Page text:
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Inaugural Northern Sports Industry Conference leaves lasting impression on attendees

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By: Carolina Keen, Contributor

Laurentian University’s Sports Administration program held its inaugural Northern Sports Industry Conference this past month.

The conference hosted delegates from Laurentian and high schools across the province, as well as a long list of industry professionals who traveled to Sudbury to share their knowledge.

Founded in 1972, the SPAD program has developed a strong network of alumni who have made a lasting impact on the sports business industry. SPAD is represented in every major sport league, including the NFL, MLB, NHL, NBA, and MLS. The program continues to improve its curriculum and mould future sport industry leaders through experiential and practical learning.

As a part of SPAD’s commitment to experiential learning, third year students take part in an event management course designed to teach students how to organize, fund, and operate events. For this class, seven students took it upon themselves to organize the Northern Sports Industry Conference.

“Some of these students are student leaders who would go off to conferences at other universities, and they would always come back and talk about the speakers, and they’d say, why don’t we have a conference?” said Dr. Anthony Church, Program Director of SPAD.

“So I said, if you want something like that, do something about it. And here we are six months later. Be careful when you challenge SPAD students.”

The three-day event gave students the opportunity to network with other delegates and speakers, focusing on breaking into the sports industry.

“The opportunity to be part of the first Northern Sports Industry Conference was phenomenal. To be able to network and learn from alumni, and experience what the sports industry will look like in the future, was more than we could ever ask for,” said Amanda Mullins, the conference’s Director of Content.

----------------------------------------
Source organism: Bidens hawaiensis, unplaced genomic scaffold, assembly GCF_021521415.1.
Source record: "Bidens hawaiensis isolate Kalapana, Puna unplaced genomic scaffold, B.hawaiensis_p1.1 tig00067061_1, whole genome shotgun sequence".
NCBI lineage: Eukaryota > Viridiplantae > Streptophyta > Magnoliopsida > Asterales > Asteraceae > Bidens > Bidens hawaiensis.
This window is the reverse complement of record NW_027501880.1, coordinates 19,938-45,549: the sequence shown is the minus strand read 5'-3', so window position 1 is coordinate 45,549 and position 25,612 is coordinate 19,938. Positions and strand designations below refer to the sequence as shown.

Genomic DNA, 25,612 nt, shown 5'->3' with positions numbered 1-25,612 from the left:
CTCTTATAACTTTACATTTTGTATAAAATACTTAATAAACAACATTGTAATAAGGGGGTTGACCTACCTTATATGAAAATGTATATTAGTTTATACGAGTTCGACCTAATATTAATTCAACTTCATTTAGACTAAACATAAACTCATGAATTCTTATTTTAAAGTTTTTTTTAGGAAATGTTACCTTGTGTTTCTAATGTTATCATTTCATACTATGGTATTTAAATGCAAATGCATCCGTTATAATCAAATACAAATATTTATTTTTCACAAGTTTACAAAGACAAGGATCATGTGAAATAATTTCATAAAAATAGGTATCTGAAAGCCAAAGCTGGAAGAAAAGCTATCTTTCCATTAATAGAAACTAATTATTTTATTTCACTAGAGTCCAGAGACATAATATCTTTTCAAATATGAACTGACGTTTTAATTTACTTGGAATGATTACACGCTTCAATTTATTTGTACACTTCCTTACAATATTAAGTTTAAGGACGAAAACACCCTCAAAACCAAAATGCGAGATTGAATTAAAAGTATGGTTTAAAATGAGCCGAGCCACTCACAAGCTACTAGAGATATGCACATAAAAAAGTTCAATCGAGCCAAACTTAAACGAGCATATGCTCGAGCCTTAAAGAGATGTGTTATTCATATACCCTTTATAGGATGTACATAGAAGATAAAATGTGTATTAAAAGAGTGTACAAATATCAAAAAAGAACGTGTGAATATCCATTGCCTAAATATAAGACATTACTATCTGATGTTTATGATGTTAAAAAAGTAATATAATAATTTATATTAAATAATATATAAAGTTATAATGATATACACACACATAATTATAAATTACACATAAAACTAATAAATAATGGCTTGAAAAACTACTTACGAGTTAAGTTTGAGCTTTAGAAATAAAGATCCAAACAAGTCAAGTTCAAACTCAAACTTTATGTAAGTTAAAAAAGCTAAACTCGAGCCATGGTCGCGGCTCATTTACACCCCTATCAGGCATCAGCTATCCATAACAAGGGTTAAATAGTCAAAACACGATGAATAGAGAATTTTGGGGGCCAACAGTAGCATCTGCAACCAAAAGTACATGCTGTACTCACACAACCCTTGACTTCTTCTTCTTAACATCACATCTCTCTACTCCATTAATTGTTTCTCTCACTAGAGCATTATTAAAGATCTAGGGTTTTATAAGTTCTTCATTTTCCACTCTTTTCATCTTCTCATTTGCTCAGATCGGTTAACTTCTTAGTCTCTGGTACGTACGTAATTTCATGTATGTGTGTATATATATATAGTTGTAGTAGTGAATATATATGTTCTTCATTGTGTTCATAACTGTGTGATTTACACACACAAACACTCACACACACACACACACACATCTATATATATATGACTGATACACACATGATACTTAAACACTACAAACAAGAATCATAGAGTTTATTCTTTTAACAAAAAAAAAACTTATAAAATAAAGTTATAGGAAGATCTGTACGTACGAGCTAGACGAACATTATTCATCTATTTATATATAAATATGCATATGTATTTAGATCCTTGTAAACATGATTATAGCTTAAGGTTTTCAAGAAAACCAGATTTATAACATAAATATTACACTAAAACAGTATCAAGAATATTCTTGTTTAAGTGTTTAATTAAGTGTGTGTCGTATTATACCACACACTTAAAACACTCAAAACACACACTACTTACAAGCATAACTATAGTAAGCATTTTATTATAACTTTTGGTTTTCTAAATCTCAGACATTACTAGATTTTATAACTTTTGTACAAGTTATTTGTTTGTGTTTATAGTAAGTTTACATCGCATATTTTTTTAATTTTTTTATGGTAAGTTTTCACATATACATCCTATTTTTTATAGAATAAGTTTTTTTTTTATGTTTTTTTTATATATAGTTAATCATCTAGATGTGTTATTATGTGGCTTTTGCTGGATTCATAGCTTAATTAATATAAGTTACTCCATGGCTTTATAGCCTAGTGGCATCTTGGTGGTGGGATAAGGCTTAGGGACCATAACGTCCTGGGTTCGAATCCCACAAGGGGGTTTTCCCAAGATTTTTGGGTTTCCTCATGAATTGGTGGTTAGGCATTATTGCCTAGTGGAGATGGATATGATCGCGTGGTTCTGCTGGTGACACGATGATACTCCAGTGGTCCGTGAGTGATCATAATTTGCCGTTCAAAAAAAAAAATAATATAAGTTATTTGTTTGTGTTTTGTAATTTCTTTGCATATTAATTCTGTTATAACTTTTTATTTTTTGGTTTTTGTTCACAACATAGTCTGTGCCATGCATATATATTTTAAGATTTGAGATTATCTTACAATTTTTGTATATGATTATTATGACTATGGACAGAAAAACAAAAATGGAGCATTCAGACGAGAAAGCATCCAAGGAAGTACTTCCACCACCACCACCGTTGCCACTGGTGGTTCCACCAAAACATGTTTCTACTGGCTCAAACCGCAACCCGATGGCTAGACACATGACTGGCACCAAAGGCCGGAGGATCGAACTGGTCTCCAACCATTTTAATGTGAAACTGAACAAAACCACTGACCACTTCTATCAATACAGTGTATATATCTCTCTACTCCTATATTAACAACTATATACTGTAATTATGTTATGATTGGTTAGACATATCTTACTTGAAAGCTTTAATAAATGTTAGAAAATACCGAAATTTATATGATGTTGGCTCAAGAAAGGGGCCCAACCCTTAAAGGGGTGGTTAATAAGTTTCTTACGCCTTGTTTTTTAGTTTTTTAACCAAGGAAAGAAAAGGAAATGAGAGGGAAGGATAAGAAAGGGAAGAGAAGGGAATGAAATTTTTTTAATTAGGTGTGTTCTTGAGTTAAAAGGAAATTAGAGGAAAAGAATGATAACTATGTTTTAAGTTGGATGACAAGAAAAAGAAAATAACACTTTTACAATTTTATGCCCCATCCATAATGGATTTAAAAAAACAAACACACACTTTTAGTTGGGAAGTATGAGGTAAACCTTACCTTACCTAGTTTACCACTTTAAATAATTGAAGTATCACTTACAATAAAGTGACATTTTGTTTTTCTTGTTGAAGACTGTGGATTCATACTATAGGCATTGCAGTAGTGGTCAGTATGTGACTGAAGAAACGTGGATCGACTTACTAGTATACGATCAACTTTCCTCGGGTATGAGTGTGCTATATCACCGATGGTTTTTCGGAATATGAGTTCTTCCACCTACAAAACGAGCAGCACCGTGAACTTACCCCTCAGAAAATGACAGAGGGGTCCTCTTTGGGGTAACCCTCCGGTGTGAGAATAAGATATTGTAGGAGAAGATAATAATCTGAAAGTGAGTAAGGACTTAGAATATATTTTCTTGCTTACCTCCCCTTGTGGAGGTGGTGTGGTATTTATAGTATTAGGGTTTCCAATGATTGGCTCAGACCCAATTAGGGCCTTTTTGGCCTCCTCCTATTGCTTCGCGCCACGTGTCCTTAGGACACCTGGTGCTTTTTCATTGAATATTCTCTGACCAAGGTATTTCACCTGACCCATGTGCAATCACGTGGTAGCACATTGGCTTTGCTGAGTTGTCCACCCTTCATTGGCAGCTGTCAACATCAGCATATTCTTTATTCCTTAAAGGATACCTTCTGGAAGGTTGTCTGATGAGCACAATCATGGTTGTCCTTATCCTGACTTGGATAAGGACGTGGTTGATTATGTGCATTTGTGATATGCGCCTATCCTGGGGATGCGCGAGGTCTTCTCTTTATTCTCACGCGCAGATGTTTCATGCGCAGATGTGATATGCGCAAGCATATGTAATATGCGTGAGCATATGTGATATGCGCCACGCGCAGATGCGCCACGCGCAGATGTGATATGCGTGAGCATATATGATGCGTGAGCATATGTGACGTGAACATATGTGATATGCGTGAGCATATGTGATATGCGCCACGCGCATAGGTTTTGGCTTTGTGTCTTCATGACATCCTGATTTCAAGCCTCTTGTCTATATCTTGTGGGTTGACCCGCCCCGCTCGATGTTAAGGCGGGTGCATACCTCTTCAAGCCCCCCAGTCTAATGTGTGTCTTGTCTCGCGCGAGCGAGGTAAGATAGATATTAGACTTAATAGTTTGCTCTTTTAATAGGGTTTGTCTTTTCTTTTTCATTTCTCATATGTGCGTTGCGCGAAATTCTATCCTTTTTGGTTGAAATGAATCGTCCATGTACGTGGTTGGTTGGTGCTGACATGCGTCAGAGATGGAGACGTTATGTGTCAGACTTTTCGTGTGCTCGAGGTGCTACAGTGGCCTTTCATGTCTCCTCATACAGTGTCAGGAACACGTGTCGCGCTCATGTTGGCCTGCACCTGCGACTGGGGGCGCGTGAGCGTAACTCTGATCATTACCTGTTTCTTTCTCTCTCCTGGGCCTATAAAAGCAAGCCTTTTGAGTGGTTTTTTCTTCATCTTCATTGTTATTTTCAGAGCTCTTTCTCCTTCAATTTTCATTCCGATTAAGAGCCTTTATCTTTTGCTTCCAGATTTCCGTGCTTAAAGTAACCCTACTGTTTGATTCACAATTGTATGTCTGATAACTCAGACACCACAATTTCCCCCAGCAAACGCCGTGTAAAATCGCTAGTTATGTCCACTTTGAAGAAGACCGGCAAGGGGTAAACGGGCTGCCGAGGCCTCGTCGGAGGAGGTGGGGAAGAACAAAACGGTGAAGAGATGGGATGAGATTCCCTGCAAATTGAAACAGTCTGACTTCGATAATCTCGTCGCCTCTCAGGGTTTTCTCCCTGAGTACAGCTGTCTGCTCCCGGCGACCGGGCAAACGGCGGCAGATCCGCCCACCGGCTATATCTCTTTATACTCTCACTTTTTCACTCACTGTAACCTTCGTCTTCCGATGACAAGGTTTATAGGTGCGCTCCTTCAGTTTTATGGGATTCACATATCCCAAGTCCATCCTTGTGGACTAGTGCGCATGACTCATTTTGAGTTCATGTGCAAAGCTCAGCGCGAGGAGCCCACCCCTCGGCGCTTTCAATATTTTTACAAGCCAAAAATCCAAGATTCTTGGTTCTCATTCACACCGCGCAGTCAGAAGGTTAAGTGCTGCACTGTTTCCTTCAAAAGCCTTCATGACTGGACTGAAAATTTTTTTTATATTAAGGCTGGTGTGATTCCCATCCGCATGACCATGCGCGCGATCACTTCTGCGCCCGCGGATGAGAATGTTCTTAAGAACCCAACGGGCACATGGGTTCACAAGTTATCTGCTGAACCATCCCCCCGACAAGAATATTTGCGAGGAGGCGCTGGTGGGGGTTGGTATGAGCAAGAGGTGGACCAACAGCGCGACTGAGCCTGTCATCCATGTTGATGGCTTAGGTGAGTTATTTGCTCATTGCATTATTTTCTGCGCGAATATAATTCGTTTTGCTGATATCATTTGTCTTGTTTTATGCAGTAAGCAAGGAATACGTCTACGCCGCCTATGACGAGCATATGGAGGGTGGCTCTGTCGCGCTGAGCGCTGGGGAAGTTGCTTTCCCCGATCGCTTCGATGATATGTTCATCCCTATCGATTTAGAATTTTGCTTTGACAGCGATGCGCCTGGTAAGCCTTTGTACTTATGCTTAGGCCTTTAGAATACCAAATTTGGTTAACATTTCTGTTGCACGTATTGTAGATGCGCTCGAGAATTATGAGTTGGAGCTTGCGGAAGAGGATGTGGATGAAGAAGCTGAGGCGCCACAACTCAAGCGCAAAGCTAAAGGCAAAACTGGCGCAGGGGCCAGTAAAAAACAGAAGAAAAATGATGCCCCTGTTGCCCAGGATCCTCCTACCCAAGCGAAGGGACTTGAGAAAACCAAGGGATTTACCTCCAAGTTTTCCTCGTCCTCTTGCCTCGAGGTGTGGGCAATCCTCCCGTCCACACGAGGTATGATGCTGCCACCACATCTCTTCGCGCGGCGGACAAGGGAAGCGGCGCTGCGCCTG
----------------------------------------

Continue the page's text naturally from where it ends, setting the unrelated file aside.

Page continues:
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The first night saw a number of presenters welcoming delegates and speakers to Sudbury, including the city’s MP Paul Lefebvre, Paul Schweyer who spoke briefly on the 2021 Canada Games, SGA President Kraymr Grenke, and SPAD director Dr. Anthony Church.

Geoff Beattie, CEO of Generation Capital, and Amanda Lang, Canadian journalist and host of Bloomberg North, took the stage at the Holiday Inn as the weekend’s first keynote speakers.

The pair stressed the importance of creating and maintaining relationships, and the benefits of having a mentor. Lang’s approach to mentorship was centered on the golden rule. “If I want people to treat me like that, I should behave like that,” he said.

The Canadian Football League’s Brodie Lawson stepped up next to speak about the uncertainty of the sport industry and the need to embrace it. The Western University graduate went through cycles of contracted employment and unemployment before landing her job at the CFL.

“I felt like such a failure not having a full time job and being unemployed, on not one, but two separate occasions,” Lawson said. “[But] that path gave me all of the skills I needed to get the job I wanted. It also made me a little bit braver and a whole lot tougher.”

“Uncertainty does not mean failure,” Lawson stressed.

Panels and a case competition presented by Rogers Communications filled much of the rest of the weekend.

The panel on International Sports and Sponsorship looked at the challenges of international sport competitions and the globalization of sport.

“Everyone’s path will be different,” said Andrew Baker, Director of Games at the Canadian Olympic Committee. “Generally I would say regardless of where you want to work, be a good person, really be a good employee. Work extremely hard. But I think the biggest thing is to find something you’re passionate about.”